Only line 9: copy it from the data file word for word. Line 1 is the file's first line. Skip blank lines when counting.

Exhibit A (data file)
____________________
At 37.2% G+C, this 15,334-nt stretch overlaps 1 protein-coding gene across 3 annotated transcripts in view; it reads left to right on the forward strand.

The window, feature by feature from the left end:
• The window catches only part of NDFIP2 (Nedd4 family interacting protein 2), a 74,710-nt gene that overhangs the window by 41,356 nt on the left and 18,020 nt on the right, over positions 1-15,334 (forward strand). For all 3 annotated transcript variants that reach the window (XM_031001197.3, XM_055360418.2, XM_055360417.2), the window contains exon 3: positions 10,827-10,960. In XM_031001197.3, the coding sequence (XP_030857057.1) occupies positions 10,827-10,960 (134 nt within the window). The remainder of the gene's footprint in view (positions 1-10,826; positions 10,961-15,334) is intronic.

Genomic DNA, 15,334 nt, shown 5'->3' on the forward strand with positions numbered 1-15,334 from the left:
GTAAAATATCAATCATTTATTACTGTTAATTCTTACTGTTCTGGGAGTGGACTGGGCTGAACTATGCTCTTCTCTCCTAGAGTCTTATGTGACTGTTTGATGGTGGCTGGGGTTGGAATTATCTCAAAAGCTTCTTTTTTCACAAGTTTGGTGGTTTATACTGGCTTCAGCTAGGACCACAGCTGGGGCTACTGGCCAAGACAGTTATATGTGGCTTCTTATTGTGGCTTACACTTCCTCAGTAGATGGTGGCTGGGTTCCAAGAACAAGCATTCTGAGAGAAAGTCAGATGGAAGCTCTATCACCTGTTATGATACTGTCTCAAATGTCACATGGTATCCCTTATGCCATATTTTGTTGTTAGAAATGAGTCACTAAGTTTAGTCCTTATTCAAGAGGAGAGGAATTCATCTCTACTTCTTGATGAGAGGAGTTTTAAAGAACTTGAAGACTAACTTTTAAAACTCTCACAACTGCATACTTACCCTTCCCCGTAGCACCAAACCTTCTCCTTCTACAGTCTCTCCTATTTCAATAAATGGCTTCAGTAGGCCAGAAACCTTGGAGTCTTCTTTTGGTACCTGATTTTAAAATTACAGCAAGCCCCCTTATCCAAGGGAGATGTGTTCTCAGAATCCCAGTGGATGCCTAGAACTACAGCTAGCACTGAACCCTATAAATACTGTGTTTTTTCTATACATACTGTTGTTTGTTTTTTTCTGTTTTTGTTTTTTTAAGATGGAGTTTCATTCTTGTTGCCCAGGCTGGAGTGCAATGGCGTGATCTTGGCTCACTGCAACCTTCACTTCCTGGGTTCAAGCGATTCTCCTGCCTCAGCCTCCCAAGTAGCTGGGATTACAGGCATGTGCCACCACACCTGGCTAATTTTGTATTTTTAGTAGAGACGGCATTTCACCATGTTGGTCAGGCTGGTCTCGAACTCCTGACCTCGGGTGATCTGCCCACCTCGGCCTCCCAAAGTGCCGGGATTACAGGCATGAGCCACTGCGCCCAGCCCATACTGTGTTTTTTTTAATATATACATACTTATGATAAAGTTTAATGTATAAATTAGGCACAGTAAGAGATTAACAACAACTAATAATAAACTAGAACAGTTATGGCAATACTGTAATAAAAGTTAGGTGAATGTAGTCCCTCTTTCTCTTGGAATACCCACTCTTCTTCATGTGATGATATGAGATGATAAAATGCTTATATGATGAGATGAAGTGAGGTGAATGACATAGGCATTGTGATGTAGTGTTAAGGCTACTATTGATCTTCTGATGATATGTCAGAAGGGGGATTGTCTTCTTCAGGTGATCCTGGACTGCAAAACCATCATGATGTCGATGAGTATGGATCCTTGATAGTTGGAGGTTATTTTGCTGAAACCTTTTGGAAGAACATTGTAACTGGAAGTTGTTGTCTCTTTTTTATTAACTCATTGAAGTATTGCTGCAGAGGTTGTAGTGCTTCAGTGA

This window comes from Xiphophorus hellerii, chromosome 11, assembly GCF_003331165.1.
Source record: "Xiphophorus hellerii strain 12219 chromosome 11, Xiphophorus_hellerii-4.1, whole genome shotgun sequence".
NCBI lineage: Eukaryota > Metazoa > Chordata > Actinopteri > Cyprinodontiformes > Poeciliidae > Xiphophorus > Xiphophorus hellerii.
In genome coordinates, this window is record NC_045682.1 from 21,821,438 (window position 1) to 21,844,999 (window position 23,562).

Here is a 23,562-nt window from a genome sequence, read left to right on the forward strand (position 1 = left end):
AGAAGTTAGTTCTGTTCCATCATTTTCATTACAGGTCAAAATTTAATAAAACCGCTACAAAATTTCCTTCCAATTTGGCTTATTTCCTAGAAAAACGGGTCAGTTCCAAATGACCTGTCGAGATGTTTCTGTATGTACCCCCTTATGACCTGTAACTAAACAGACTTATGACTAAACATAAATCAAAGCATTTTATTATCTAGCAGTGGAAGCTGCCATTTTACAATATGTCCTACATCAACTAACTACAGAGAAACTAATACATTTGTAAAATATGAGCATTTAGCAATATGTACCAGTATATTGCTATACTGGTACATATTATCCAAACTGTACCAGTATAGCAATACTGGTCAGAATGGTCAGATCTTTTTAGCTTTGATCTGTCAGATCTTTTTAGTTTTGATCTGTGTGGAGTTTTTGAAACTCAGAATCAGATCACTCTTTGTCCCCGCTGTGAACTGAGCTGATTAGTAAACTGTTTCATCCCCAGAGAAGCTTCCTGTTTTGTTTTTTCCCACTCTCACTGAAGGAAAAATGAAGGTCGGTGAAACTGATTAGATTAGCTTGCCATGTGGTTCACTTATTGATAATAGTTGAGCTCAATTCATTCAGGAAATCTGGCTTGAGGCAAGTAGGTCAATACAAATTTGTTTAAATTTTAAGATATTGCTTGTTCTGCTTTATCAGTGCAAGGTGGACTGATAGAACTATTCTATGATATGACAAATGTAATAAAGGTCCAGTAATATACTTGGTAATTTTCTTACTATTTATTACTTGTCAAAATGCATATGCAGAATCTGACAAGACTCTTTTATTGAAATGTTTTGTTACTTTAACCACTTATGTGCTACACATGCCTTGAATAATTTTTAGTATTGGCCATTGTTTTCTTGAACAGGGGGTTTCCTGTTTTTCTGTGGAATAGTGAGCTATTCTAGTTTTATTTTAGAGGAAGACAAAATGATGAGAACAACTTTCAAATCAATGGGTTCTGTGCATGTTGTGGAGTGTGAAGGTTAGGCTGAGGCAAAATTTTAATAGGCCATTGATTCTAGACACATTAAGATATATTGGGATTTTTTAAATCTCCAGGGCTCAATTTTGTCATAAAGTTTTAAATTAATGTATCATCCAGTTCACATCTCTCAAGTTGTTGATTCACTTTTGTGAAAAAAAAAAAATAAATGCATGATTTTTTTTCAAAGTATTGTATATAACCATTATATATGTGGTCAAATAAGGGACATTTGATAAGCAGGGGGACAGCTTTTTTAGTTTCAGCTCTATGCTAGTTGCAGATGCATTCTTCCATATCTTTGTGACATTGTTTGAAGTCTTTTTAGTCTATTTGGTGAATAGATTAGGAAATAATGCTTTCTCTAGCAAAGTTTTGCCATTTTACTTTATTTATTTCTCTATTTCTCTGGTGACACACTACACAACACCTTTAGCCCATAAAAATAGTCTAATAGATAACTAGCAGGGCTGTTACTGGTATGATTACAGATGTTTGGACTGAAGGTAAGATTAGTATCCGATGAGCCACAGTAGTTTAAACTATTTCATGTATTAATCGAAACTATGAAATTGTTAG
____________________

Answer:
In genome coordinates, this window is record NC_045682.1 from 21,821,438 (window position 1) to 21,844,999 (window position 23,562).